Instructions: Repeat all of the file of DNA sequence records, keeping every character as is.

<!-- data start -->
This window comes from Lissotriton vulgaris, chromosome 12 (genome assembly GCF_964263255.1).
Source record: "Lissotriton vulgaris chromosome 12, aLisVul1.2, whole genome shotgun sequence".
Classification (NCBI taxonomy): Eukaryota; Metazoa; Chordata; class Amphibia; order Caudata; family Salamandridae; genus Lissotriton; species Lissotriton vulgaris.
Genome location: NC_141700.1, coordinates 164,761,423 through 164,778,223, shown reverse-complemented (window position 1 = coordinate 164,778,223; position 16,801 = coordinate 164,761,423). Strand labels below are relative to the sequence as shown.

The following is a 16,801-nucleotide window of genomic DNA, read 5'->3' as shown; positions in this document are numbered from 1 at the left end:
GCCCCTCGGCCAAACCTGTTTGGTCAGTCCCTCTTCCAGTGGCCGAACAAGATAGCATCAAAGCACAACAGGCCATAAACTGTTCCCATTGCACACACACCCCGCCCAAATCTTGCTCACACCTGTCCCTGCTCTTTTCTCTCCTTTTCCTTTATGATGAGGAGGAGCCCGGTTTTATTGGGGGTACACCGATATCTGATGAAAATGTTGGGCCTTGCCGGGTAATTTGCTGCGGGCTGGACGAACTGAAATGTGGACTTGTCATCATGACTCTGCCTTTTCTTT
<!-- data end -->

This window comes from Lissotriton vulgaris, chromosome 12 (genome assembly GCF_964263255.1).
Source record: "Lissotriton vulgaris chromosome 12, aLisVul1.2, whole genome shotgun sequence".
Classification (NCBI taxonomy): Eukaryota; Metazoa; Chordata; class Amphibia; order Caudata; family Salamandridae; genus Lissotriton; species Lissotriton vulgaris.
Genome location: NC_141700.1, coordinates 164,761,423 through 164,778,223, shown reverse-complemented (window position 1 = coordinate 164,778,223; position 16,801 = coordinate 164,761,423). Strand labels below are relative to the sequence as shown.

The following is a 16,801-nucleotide window of genomic DNA, read 5'->3' as shown; positions in this document are numbered from 1 at the left end:
GCCCCTCGGCCAAACCTGTTTGGTCAGTCCCTCTTCCAGTGGCCGAACAAGATAGCATCAAAGCACAACAGGCCATAAACTGTTCCCATTGCACACACACCCCGCCCAAATCTTGCTCACACCTGTCCCTGCTCTTTTCTCTCCTTTTCCTTTATGATGAGGAGGAGCCCGGTTTTATTGGGGGTACACCGATATCTGATGAAAATGTTGGGCCTTGCCGGGTAATTTGCTGCGGGCTGGACGAACTGAAATGTGGACTTGTCATCATGACTCTGCCTTTTCTTT